An Example of Challenging a Trademark Application: Fans of Tom Seaver Say Tom Brady is Not “Tom Terrific”
In a follow-up to a recent article, NFL quarterback Tom Brady was recently denied a trademark registration for the phrase “Tom Terrific.” The denial was based on a challenge to the proposed trademark by the fans of an earlier famous athlete, Tom Seaver, who was a pitcher for the New York Mets in the 1960s and 1970s. Seaver is a member of the Major League Baseball Hall of Fame and is credited with helping the Mets win the 1969 World Series.
In June 2019, Tom Brady filed for a trademark registration for the phrase “Tom Terrific.” According to news reports, Brady claimed that he did not like the nickname and that he “… wanted to make sure no one used it, because some people wanted to use it.” See USA Today report here. Brady filed an application with the US Patent and Trademark Office (“USPTO”) for use of the trademark with respect to t-shirts, football-related memorabilia, and sports collectibles. The general procedure at the USPTO is that an application for registration is reviewed by a trademark examiner. During that process, the examiner will review existing trademark registrations to ensure that the mark is not already being used. The examiner will ensure that the trademark meets the various requirements of the federal trademark statute. The review process can take several months.
During the review process and after an initial decision, the examiner is permitted to accept and consider comments from the public. Applications are publicly available, and many trademark owners routinely search the USPTO’s updated listings for applications that might infringe upon their trademark. In the case of “Tom Terrific,” in early August 2019, fans of Tom Seaver sent a “letter of protest” to the USPTO claiming that “Tom Terrific” was already in use as a reference to Mr. Seaver. As noted, the federal trademark act prohibits registering certain types of trademarks. Among the marks prohibited are those that “… may falsely suggest a connection with [a] person …” unless that person has consented to the trademark registration. The Seaver fans included a sheaf of documents showing that “Tom Terrific” has been used for many years to reference Mr. Seaver. The fans also noted that Seaver has not agreed to allow the trademark registration.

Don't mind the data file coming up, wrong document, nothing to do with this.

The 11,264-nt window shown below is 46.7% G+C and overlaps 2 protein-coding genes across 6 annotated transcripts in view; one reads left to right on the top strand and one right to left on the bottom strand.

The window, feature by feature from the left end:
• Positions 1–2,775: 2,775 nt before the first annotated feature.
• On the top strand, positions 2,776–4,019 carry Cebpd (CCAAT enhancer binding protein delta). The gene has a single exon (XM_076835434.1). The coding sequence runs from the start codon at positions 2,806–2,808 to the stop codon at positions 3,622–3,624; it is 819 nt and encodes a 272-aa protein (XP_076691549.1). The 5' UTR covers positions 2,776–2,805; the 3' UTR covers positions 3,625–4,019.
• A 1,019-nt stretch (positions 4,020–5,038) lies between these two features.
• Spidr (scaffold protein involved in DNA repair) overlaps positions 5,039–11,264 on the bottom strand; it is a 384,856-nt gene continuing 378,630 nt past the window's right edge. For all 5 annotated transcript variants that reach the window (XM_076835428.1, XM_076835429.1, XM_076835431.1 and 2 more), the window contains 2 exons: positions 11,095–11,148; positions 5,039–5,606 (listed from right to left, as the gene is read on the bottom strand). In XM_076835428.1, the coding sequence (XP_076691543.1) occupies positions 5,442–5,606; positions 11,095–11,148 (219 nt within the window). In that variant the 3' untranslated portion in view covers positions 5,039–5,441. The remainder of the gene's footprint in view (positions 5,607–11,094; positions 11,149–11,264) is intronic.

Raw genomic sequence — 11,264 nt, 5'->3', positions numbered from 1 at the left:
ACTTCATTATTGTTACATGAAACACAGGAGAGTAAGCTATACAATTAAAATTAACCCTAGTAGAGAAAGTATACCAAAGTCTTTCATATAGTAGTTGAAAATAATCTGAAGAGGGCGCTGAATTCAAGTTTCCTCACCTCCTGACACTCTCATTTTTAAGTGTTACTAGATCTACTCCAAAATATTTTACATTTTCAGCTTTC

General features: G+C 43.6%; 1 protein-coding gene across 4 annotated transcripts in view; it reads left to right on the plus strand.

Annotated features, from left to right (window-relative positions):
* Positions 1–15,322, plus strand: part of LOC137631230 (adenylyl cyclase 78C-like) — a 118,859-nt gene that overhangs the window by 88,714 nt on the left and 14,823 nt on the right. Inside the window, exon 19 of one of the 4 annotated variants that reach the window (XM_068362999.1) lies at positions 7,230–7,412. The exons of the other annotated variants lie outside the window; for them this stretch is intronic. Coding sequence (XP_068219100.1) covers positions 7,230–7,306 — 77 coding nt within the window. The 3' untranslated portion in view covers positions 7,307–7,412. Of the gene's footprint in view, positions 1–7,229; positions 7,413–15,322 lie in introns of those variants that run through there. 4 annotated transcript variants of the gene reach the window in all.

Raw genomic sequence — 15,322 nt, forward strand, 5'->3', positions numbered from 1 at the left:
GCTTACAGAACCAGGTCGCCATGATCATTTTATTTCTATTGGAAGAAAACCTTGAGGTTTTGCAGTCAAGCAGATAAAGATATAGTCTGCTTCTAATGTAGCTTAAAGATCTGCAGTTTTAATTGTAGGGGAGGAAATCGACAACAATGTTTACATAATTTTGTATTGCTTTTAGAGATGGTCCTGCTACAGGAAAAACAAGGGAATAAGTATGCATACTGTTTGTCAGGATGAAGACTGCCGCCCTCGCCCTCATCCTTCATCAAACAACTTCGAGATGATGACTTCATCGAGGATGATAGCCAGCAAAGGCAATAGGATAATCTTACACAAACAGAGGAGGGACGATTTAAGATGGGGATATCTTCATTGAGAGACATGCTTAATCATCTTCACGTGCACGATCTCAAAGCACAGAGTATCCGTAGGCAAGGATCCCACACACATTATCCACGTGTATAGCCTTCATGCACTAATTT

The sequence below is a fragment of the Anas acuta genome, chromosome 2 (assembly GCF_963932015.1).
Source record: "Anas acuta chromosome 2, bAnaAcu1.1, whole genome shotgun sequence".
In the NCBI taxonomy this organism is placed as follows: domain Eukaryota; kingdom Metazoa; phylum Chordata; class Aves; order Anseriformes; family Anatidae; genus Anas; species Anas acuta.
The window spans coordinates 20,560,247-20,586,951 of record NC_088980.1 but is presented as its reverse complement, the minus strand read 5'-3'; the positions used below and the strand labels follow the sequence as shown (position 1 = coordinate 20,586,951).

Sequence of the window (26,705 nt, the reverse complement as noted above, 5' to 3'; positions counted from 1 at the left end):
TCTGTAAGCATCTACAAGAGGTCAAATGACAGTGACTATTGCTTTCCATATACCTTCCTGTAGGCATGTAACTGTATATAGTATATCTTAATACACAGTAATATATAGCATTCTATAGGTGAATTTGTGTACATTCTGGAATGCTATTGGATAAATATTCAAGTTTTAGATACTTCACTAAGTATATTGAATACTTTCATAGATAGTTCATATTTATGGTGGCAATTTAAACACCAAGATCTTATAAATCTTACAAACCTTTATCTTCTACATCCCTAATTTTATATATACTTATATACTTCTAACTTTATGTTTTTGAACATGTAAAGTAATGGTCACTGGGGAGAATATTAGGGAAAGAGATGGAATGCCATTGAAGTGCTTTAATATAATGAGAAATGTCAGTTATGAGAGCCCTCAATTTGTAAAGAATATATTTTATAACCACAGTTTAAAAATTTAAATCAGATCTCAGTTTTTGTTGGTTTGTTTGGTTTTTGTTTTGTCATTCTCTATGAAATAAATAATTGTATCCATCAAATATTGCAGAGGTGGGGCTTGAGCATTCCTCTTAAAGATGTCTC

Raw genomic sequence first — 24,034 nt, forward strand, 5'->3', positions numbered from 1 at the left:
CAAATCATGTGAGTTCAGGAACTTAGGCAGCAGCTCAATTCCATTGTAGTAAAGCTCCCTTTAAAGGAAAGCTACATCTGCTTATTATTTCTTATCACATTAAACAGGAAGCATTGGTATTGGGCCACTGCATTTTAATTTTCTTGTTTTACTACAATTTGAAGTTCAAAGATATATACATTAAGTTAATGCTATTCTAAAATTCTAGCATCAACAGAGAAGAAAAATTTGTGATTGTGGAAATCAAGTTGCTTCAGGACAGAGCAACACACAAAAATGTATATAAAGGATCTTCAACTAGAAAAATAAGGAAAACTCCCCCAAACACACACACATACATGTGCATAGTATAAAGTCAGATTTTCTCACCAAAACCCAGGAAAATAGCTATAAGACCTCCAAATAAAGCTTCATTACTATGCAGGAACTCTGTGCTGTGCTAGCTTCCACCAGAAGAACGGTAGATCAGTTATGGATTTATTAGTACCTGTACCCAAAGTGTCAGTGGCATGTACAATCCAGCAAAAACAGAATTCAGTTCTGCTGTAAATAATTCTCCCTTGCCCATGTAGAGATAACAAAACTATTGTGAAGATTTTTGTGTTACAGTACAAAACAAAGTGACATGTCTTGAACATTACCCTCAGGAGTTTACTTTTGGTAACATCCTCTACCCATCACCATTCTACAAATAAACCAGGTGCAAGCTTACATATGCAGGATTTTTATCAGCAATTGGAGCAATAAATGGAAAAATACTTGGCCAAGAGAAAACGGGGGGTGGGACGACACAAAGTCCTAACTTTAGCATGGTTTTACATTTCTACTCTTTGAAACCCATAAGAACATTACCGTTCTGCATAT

Based on the information and evidence sent by Mr. Seaver’s fans, the USPTO examiner denied Brady’s application. As reported in another USA Today article — here — the examiner denied the application for “Tom Terrific” because the proposed trademark ” … identifies a name of a particular living individual whose written consent to register is not of record.”
The “Tom Terrific” case is a good example showing the complexity of applying for a trademark registration. San Diego businesses that are seeking to protect their trade and service marks should retain the services of an experienced San Diego corporate attorney.
Contact San Diego Corporate Law Today
For more information, contact attorney Michael Leonard, Esq., of San Diego Corporate Law. Mr. Leonard can be reached at (858) 483-9200 or via email. Mr. Leonard’s law practice is focused on corporate, securities, contract, and intellectual property law for small and medium businesses. Like us on Facebook.